Polar Bears Taking Long Swims In Absence of Summer Sea Ice, Study Says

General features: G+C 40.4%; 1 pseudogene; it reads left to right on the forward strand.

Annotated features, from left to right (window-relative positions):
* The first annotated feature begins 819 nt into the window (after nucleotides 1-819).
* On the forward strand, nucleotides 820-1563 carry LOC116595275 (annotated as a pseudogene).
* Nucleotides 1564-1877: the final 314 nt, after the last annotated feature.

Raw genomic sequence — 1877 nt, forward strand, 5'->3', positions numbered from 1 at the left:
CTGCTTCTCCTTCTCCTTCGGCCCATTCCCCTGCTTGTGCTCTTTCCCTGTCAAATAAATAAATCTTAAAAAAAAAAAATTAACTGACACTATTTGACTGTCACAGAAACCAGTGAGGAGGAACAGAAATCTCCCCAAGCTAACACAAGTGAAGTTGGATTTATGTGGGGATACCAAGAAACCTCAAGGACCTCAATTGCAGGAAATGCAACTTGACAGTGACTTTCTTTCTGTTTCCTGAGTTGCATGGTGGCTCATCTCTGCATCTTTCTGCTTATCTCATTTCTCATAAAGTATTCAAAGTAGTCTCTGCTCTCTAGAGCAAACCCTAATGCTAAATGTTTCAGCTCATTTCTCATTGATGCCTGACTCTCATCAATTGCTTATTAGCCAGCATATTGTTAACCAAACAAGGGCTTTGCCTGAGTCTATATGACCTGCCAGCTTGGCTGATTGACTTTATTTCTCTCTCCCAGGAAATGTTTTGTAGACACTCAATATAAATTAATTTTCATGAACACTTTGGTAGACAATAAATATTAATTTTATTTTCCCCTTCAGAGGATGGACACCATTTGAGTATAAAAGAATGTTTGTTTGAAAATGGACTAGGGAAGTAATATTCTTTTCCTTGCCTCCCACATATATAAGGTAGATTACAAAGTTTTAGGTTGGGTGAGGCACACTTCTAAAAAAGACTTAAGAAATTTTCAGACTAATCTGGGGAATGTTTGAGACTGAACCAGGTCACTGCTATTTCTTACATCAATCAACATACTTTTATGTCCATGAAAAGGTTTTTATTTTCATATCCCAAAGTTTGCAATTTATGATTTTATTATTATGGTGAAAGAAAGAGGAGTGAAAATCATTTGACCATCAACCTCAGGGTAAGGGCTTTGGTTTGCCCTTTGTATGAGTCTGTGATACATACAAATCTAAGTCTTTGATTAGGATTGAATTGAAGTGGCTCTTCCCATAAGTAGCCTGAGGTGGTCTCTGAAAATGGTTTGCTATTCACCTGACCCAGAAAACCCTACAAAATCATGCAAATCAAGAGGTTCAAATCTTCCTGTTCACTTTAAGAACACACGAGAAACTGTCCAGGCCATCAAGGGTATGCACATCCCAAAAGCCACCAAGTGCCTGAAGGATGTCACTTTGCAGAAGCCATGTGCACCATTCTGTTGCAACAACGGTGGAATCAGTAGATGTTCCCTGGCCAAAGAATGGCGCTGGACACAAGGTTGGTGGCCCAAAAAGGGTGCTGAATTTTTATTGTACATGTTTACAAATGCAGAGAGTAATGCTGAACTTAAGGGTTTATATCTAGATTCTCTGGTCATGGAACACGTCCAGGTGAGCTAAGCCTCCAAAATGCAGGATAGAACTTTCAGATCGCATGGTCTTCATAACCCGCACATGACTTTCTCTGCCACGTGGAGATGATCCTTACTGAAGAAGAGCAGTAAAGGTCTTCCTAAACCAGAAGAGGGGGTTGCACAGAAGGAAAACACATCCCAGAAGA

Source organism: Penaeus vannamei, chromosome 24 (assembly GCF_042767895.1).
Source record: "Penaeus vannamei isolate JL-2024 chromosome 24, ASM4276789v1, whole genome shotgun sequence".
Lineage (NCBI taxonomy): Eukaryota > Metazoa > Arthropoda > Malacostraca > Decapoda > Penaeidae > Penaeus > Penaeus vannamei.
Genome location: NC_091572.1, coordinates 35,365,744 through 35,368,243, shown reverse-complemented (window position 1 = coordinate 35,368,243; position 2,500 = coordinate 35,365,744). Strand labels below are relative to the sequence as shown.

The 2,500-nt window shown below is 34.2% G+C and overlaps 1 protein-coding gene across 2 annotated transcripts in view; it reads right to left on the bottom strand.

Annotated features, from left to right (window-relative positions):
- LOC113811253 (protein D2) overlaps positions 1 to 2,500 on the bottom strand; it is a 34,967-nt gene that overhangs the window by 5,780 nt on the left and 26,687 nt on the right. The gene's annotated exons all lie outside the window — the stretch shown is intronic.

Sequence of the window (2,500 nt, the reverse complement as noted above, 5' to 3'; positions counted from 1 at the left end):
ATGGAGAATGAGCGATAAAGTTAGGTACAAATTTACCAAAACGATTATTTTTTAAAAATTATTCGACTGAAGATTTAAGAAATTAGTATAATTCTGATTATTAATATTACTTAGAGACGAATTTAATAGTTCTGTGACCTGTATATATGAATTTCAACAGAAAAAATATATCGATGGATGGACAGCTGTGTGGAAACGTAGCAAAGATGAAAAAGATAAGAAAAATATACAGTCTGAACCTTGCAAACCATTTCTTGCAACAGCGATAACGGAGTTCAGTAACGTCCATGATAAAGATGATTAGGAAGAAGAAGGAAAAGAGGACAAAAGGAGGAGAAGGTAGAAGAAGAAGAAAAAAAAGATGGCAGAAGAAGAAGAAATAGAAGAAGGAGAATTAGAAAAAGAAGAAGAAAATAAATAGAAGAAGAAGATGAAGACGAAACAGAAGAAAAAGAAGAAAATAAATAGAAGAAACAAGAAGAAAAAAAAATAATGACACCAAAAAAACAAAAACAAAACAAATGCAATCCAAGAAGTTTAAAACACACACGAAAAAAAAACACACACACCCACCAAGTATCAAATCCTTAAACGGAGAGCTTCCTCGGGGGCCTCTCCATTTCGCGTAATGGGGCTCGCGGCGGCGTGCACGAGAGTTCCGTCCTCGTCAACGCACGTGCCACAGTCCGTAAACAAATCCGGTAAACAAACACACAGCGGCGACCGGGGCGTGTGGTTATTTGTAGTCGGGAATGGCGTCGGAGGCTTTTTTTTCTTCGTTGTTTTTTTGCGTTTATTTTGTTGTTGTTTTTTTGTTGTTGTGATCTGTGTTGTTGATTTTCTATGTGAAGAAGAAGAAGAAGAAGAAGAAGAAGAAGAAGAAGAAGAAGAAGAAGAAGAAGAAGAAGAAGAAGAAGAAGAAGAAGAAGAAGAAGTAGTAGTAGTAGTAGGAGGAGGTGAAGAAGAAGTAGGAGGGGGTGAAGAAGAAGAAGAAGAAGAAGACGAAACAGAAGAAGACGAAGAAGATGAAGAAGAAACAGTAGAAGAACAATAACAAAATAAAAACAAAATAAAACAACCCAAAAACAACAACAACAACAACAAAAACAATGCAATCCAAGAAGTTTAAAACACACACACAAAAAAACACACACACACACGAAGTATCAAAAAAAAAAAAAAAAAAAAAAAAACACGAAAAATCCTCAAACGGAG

A six-year study has found that polar bears are capable of swimming great distances when foraging for food, an increasingly critical skill as Arctic sea ice declines in summer. Using GPS collars attached to 52 adult females in the southern Beaufort and Chukchi seas from 2004 to 2009, scientists from the U.S. Geological Survey (USGS) found that about a third of the bears — including some with cubs — completed swims greater than 30 miles. Writing in the Canadian Journal of Zoology, the scientists found that in the case of 50 long-distance swims, the bears traveled an average of 96 miles, swimming from one to 10 days; one bear swam 220 miles. While such stamina will become increasingly important for polar bears as a warming climate makes resting on summer sea ice a less available option, the researchers expressed concern that traveling such great distances takes a greater energy toll on the animals. The study sample was too small to draw conclusions about the fate of entire populations, and it is unclear whether such long swims are a new behavior.